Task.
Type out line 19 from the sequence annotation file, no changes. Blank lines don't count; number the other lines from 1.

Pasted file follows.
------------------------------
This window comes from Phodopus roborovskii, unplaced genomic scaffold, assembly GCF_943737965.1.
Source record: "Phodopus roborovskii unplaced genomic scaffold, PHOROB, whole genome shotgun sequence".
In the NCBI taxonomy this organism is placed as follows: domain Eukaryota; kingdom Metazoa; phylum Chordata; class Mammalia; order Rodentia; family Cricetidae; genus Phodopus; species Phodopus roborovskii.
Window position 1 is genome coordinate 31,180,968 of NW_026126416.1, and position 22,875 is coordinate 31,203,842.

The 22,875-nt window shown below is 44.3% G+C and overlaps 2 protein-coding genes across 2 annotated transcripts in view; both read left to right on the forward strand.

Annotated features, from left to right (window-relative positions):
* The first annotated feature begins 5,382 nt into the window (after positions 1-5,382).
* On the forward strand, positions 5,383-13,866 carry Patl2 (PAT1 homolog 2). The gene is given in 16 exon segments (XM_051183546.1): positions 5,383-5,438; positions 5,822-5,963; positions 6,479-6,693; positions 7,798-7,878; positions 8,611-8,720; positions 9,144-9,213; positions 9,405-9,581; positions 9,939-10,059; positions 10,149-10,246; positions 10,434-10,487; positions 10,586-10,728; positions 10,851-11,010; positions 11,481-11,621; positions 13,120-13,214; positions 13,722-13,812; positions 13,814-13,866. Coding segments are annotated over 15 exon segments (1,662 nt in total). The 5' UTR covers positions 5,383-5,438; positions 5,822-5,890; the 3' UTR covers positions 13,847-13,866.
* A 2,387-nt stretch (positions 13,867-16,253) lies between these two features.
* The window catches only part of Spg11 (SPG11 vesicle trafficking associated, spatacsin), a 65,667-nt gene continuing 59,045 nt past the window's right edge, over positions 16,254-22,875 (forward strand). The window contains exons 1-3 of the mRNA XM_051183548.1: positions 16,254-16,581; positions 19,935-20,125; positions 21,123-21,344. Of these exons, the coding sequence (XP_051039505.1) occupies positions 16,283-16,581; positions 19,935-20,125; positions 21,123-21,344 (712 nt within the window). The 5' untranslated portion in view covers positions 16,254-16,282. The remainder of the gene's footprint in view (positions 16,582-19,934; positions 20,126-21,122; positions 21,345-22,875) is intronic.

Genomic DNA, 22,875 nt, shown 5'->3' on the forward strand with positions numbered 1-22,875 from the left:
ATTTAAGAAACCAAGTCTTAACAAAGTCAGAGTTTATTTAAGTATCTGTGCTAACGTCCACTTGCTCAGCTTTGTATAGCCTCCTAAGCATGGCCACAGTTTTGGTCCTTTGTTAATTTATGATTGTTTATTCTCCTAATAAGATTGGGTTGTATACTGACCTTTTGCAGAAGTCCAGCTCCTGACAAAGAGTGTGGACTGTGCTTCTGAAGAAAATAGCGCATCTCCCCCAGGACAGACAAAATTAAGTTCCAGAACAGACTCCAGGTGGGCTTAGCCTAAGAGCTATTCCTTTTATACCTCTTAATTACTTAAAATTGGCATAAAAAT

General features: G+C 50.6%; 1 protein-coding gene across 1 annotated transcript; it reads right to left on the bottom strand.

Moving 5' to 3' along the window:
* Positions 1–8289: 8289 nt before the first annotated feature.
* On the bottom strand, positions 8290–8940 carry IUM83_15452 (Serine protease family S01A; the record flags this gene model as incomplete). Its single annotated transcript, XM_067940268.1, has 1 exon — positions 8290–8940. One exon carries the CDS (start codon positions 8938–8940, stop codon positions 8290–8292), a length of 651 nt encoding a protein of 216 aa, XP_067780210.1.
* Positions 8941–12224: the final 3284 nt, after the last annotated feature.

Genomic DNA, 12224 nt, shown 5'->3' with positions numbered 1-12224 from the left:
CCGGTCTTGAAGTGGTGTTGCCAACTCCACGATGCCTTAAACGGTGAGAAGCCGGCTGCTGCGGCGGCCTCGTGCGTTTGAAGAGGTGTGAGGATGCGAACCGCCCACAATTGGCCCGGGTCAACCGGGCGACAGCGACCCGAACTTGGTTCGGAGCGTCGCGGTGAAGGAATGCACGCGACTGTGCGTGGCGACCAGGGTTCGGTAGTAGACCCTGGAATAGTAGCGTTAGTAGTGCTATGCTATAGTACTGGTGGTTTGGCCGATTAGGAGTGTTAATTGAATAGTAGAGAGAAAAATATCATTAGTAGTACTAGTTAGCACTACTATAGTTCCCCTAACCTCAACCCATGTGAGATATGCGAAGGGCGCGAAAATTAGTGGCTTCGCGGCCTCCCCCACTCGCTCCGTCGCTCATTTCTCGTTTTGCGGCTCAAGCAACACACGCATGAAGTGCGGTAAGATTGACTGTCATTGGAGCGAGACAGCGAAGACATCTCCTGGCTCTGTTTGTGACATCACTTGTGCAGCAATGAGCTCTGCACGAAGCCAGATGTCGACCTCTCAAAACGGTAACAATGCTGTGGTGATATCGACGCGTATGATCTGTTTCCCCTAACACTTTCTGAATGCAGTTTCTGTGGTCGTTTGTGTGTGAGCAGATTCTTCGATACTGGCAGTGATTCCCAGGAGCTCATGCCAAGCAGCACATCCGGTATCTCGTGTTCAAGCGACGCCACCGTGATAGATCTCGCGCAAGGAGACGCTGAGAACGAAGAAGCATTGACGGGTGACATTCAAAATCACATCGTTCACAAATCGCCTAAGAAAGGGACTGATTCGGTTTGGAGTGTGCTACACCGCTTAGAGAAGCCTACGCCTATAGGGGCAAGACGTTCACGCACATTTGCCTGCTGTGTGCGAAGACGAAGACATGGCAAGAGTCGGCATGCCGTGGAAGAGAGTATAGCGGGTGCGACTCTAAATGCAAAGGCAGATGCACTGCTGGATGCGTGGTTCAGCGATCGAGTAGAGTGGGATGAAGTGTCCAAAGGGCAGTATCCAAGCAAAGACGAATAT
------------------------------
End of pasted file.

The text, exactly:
CCGGTCTTGAAGTGGTGTTGCCAACTCCACGATGCCTTAAACGGTGAGAAGCCGGCTGCTGCGGCGGCCTCGTGCGTTTGAAGAGGTGTGAGGATGCGAACCGCCCACAATTGGCCCGGGTCAACCGGGCGACAGCGACCCGAACTTGGTTCGGAGCGTCGCGGTGAAGGAATGCACGCGACTGTGCGTGGCGACCAGGGTTCGGTAGTAGACCCTGGAATAGTAGCGTTAGTAGTGCTATGCTATAGTACTGGTGGTTTGGCCGATTAGGAGTGTTAATTGAATAGTAGAGAGAAAAATATCATTAGTAGTACTAGTTAGCACTACTATAGTTCCCCTAACCTCAACCCATGTGAGATATGCGAAGGGCGCGAAAATTAGTGGCTTCGCGGCCTCCCCCACTCGCTCCGTCGCTCATTTCTCGTTTTGCGGCTCAAGCAACACACGCATGAAGTGCGGTAAGATTGACTGTCATTGGAGCGAGACAGCGAAGACATCTCCTGGCTCTGTTTGTGACATCACTTGTGCAGCAATGAGCTCTGCACGAAGCCAGATGTCGACCTCTCAAAACGGTAACAATGCTGTGGTGATATCGACGCGTATGATCTGTTTCCCCTAACACTTTCTGAATGCAGTTTCTGTGGTCGTTTGTGTGTGAGCAGATTCTTCGATACTGGCAGTGATTCCCAGGAGCTCATGCCAAGCAGCACATCCGGTATCTCGTGTTCAAGCGACGCCACCGTGATAGATCTCGCGCAAGGAGACGCTGAGAACGAAGAAGCATTGACGGGTGACATTCAAAATCACATCGTTCACAAATCGCCTAAGAAAGGGACTGATTCGGTTTGGAGTGTGCTACACCGCTTAGAGAAGCCTACGCCTATAGGGGCAAGACGTTCACGCACATTTGCCTGCTGTGTGCGAAGACGAAGACATGGCAAGAGTCGGCATGCCGTGGAAGAGAGTATAGCGGGTGCGACTCTAAATGCAAAGGCAGATGCACTGCTGGATGCGTGGTTCAGCGATCGAGTAGAGTGGGATGAAGTGTCCAAAGGGCAGTATCCAAGCAAAGACGAATAT